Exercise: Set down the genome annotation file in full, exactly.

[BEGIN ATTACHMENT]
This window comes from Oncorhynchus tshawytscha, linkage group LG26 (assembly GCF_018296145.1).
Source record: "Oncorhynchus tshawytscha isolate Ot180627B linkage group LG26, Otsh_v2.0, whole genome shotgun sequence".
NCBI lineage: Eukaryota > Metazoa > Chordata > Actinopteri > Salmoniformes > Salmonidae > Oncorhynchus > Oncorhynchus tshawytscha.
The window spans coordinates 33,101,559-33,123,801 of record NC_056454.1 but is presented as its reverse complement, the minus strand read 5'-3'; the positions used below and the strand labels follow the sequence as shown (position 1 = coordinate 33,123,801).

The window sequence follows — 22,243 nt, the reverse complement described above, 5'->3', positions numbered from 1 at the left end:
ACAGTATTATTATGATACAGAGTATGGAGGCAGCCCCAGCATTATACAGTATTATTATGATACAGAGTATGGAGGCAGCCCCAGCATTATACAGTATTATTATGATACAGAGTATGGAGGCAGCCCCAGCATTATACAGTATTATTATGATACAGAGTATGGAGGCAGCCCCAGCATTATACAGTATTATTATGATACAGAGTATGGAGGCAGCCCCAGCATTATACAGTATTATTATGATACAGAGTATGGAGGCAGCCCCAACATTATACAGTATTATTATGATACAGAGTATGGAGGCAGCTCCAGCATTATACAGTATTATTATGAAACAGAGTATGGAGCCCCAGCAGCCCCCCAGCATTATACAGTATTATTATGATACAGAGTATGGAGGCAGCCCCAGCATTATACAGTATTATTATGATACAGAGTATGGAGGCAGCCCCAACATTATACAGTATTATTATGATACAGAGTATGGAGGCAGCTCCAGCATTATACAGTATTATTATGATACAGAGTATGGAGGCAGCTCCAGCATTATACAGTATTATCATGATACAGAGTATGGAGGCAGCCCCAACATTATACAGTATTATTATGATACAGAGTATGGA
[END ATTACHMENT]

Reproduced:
This window comes from Oncorhynchus tshawytscha, linkage group LG26 (assembly GCF_018296145.1).
Source record: "Oncorhynchus tshawytscha isolate Ot180627B linkage group LG26, Otsh_v2.0, whole genome shotgun sequence".
NCBI lineage: Eukaryota > Metazoa > Chordata > Actinopteri > Salmoniformes > Salmonidae > Oncorhynchus > Oncorhynchus tshawytscha.
The window spans coordinates 33,101,559-33,123,801 of record NC_056454.1 but is presented as its reverse complement, the minus strand read 5'-3'; the positions used below and the strand labels follow the sequence as shown (position 1 = coordinate 33,123,801).

The window sequence follows — 22,243 nt, the reverse complement described above, 5'->3', positions numbered from 1 at the left end:
ACAGTATTATTATGATACAGAGTATGGAGGCAGCCCCAGCATTATACAGTATTATTATGATACAGAGTATGGAGGCAGCCCCAGCATTATACAGTATTATTATGATACAGAGTATGGAGGCAGCCCCAGCATTATACAGTATTATTATGATACAGAGTATGGAGGCAGCCCCAGCATTATACAGTATTATTATGATACAGAGTATGGAGGCAGCCCCAGCATTATACAGTATTATTATGATACAGAGTATGGAGGCAGCCCCAACATTATACAGTATTATTATGATACAGAGTATGGAGGCAGCTCCAGCATTATACAGTATTATTATGAAACAGAGTATGGAGCCCCAGCAGCCCCCCAGCATTATACAGTATTATTATGATACAGAGTATGGAGGCAGCCCCAGCATTATACAGTATTATTATGATACAGAGTATGGAGGCAGCCCCAACATTATACAGTATTATTATGATACAGAGTATGGAGGCAGCTCCAGCATTATACAGTATTATTATGATACAGAGTATGGAGGCAGCTCCAGCATTATACAGTATTATCATGATACAGAGTATGGAGGCAGCCCCAACATTATACAGTATTATTATGATACAGAGTATGGA